The end result, I thought, was pretty good.  I think you could feasibly cut back significantly on the amount of whipped cream as I had a lot leftover even with generous spreading.  Also, in the future, it would help to make sure the cake is very cold, I think that is the only way to get the “smooth” marzipan look that princess cakes are known for.  As for mine, I felt like it basically just looked like a giant, messy M&M.  See for yourself:

So I’m posting the recipe here, because I made some modifications that I’d like to remember.  I kind of want to post the one from the Swedish cookbook, so that you can see the level of detail I first got versus the level of detail I apparently need.  But all in due time, folks.

Modified from Martha Stewart

Genoise Cake (if only the Swedish cookbook had called it this!)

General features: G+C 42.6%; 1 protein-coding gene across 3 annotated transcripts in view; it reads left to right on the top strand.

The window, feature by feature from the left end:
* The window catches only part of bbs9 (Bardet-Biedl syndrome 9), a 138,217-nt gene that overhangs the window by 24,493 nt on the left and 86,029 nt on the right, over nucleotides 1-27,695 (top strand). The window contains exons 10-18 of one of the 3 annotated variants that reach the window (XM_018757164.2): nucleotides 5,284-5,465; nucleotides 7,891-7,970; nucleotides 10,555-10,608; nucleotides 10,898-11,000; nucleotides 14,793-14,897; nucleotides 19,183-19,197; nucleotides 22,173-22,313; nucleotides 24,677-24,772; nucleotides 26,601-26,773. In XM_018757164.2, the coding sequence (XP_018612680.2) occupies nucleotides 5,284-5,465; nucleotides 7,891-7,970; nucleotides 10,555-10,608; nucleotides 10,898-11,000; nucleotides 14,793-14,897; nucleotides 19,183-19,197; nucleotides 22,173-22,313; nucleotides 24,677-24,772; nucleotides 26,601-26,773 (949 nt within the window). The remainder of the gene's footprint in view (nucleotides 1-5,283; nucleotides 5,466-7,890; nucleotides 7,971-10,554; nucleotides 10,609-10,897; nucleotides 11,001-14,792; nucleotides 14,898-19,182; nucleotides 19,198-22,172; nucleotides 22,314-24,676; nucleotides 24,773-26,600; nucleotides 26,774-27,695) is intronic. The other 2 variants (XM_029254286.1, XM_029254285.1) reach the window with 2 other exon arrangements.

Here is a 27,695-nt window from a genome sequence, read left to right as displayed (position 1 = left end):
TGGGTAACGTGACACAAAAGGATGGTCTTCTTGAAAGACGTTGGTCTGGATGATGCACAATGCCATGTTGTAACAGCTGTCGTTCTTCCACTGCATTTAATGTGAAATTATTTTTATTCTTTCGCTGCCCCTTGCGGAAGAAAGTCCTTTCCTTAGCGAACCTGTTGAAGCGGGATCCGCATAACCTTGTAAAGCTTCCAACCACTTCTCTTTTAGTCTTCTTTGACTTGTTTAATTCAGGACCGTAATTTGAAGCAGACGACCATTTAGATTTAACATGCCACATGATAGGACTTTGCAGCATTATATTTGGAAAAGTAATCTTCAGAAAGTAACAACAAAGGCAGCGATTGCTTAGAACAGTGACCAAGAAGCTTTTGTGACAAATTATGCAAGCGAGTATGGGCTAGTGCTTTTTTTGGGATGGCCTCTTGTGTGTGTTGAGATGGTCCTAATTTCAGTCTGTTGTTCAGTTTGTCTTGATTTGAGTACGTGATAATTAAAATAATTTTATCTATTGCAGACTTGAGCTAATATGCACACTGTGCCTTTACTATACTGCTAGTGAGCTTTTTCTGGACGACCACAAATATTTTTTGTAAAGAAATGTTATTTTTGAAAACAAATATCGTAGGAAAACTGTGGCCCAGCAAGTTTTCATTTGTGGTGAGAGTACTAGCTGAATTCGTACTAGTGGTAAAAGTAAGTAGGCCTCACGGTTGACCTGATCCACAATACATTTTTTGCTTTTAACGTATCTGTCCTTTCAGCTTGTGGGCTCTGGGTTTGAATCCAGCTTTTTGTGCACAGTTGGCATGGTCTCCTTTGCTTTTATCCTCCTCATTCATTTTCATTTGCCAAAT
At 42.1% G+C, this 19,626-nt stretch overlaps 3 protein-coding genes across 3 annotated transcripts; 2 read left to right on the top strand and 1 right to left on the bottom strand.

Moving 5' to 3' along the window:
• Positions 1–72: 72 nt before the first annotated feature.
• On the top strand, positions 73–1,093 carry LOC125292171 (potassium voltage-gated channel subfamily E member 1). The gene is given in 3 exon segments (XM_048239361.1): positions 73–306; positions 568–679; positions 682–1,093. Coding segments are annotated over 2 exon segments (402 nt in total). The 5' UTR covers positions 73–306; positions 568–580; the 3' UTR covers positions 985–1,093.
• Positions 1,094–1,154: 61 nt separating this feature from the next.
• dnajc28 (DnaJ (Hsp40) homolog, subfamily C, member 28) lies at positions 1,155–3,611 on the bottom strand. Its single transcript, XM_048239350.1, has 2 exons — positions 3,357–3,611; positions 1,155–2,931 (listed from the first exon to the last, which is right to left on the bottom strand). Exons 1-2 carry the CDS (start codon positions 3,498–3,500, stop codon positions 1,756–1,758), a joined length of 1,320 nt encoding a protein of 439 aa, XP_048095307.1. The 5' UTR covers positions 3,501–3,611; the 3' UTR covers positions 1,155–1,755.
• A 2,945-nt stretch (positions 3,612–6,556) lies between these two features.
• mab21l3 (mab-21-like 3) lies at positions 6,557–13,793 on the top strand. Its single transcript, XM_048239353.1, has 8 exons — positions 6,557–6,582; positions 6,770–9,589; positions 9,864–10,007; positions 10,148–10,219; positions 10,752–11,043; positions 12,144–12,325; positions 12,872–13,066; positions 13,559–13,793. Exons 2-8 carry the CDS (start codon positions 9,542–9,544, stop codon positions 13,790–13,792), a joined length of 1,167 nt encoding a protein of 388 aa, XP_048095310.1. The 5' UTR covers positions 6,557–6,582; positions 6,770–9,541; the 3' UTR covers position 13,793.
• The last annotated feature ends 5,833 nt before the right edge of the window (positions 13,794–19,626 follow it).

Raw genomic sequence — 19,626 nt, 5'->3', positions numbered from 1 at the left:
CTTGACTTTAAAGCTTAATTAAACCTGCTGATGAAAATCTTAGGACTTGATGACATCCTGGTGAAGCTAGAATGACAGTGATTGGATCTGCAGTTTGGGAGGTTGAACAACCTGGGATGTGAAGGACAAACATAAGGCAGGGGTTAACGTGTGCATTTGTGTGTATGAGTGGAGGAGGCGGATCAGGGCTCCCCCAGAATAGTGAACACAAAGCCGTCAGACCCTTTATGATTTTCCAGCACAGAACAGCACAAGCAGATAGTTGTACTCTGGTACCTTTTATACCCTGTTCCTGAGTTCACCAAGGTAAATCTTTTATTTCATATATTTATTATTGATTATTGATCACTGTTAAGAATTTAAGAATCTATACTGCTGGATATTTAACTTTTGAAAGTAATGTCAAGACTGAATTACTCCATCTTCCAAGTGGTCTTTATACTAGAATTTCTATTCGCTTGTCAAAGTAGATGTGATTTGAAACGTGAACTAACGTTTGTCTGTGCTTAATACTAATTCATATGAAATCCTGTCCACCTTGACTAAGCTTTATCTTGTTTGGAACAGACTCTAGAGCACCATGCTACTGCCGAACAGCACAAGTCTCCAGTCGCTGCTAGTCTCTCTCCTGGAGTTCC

1-1/4 cups cake flour (or 18 tbsp. [135g] all purpose flour + 2 tbsp. [17.5g] corn starch)
6 tbsp. (56g) almond flour
1/2 tsp. salt
6 large eggs
4 large egg yolks
1 cup (2oog) granulated sugar
1 stick butter, melted

Vanilla Pastry Cream
2 cups whole milk
1/2 vanilla bean, split and seeds scraped
Pinch of salt
1/2 cup (100g) granulated sugar, divided
3 large egg yolks
1/4 cup (35g) cornstarch
1 tbsp (14g) cold butter

To Assemble
Strawberry jam
2-1/2 cups heavy whipping cream
14 oz. marzipan (7 oz. almond paste + 7 oz. confectioners sugar + corn syrup until combined)
Green food coloring

Prep-  Preheat oven to 400-degrees F.  Coat two 9″ circular cake pans with spray oil and line bottom of cake pan with a cut out parchment circle.